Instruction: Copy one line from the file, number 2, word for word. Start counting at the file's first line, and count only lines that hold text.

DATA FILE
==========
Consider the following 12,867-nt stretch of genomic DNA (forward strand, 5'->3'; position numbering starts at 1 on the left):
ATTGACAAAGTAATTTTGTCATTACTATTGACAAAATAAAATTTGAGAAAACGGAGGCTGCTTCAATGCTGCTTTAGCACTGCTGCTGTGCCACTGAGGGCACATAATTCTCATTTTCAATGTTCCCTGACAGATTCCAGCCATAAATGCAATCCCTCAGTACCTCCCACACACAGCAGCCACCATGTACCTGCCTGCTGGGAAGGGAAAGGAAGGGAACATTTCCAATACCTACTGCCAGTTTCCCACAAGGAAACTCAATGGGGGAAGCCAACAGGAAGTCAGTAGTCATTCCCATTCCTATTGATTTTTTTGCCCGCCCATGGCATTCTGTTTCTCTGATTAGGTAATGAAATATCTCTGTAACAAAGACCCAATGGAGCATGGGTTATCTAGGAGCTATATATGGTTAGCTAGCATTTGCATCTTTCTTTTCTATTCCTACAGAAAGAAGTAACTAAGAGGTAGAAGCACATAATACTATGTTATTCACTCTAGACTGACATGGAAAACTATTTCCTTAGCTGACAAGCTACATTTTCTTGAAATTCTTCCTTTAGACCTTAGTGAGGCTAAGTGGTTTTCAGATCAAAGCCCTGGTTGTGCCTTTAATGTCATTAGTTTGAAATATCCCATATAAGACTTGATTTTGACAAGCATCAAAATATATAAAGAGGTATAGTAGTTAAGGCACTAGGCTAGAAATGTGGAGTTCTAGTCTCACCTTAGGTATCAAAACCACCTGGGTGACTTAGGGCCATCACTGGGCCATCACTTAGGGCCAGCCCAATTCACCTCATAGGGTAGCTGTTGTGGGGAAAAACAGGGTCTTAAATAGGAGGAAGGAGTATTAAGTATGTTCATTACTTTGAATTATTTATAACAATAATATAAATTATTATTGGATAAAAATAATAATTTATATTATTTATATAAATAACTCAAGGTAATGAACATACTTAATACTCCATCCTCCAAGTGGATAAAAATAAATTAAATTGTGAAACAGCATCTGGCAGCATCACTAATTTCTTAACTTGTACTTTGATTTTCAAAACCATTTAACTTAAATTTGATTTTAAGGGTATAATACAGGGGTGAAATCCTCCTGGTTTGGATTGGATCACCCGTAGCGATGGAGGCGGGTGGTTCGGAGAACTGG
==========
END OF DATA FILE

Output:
ATTGACAAAGTAATTTTGTCATTACTATTGACAAAATAAAATTTGAGAAAACGGAGGCTGCTTCAATGCTGCTTTAGCACTGCTGCTGTGCCACTGAGGGCACATAATTCTCATTTTCAATGTTCCCTGACAGATTCCAGCCATAAATGCAATCCCTCAGTACCTCCCACACACAGCAGCCACCATGTACCTGCCTGCTGGGAAGGGAAAGGAAGGGAACATTTCCAATACCTACTGCCAGTTTCCCACAAGGAAACTCAATGGGGGAAGCCAACAGGAAGTCAGTAGTCATTCCCATTCCTATTGATTTTTTTGCCCGCCCATGGCATTCTGTTTCTCTGATTAGGTAATGAAATATCTCTGTAACAAAGACCCAATGGAGCATGGGTTATCTAGGAGCTATATATGGTTAGCTAGCATTTGCATCTTTCTTTTCTATTCCTACAGAAAGAAGTAACTAAGAGGTAGAAGCACATAATACTATGTTATTCACTCTAGACTGACATGGAAAACTATTTCCTTAGCTGACAAGCTACATTTTCTTGAAATTCTTCCTTTAGACCTTAGTGAGGCTAAGTGGTTTTCAGATCAAAGCCCTGGTTGTGCCTTTAATGTCATTAGTTTGAAATATCCCATATAAGACTTGATTTTGACAAGCATCAAAATATATAAAGAGGTATAGTAGTTAAGGCACTAGGCTAGAAATGTGGAGTTCTAGTCTCACCTTAGGTATCAAAACCACCTGGGTGACTTAGGGCCATCACTGGGCCATCACTTAGGGCCAGCCCAATTCACCTCATAGGGTAGCTGTTGTGGGGAAAAACAGGGTCTTAAATAGGAGGAAGGAGTATTAAGTATGTTCATTACTTTGAATTATTTATAACAATAATATAAATTATTATTGGATAAAAATAATAATTTATATTATTTATATAAATAACTCAAGGTAATGAACATACTTAATACTCCATCCTCCAAGTGGATAAAAATAAATTAAATTGTGAAACAGCATCTGGCAGCATCACTAATTTCTTAACTTGTACTTTGATTTTCAAAACCATTTAACTTAAATTTGATTTTAAGGGTATAATACAGGGGTGAAATCCTCCTGGTTTGGATTGGATCACCCGTAGCGATGGAGGCGGGTGGTTCGGAGAACTGG